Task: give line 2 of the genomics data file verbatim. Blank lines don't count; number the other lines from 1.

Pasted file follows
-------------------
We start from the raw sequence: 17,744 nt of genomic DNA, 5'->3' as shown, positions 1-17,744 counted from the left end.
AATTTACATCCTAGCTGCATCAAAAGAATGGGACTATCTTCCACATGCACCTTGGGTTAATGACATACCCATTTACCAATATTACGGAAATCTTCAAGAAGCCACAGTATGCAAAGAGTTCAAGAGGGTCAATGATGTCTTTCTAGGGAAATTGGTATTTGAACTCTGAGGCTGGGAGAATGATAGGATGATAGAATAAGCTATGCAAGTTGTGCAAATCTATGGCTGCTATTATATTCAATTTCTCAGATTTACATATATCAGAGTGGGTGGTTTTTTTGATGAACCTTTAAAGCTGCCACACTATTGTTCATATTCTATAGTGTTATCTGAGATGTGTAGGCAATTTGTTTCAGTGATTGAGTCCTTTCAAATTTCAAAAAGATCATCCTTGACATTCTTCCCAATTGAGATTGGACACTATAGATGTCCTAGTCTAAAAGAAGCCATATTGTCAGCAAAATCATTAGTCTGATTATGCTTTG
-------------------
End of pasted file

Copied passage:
AATTTACATCCTAGCTGCATCAAAAGAATGGGACTATCTTCCACATGCACCTTGGGTTAATGACATACCCATTTACCAATATTACGGAAATCTTCAAGAAGCCACAGTATGCAAAGAGTTCAAGAGGGTCAATGATGTCTTTCTAGGGAAATTGGTATTTGAACTCTGAGGCTGGGAGAATGATAGGATGATAGAATAAGCTATGCAAGTTGTGCAAATCTATGGCTGCTATTATATTCAATTTCTCAGATTTACATATATCAGAGTGGGTGGTTTTTTTGATGAACCTTTAAAGCTGCCACACTATTGTTCATATTCTATAGTGTTATCTGAGATGTGTAGGCAATTTGTTTCAGTGATTGAGTCCTTTCAAATTTCAAAAAGATCATCCTTGACATTCTTCCCAATTGAGATTGGACACTATAGATGTCCTAGTCTAAAAGAAGCCATATTGTCAGCAAAATCATTAGTCTGATTATGCTTTG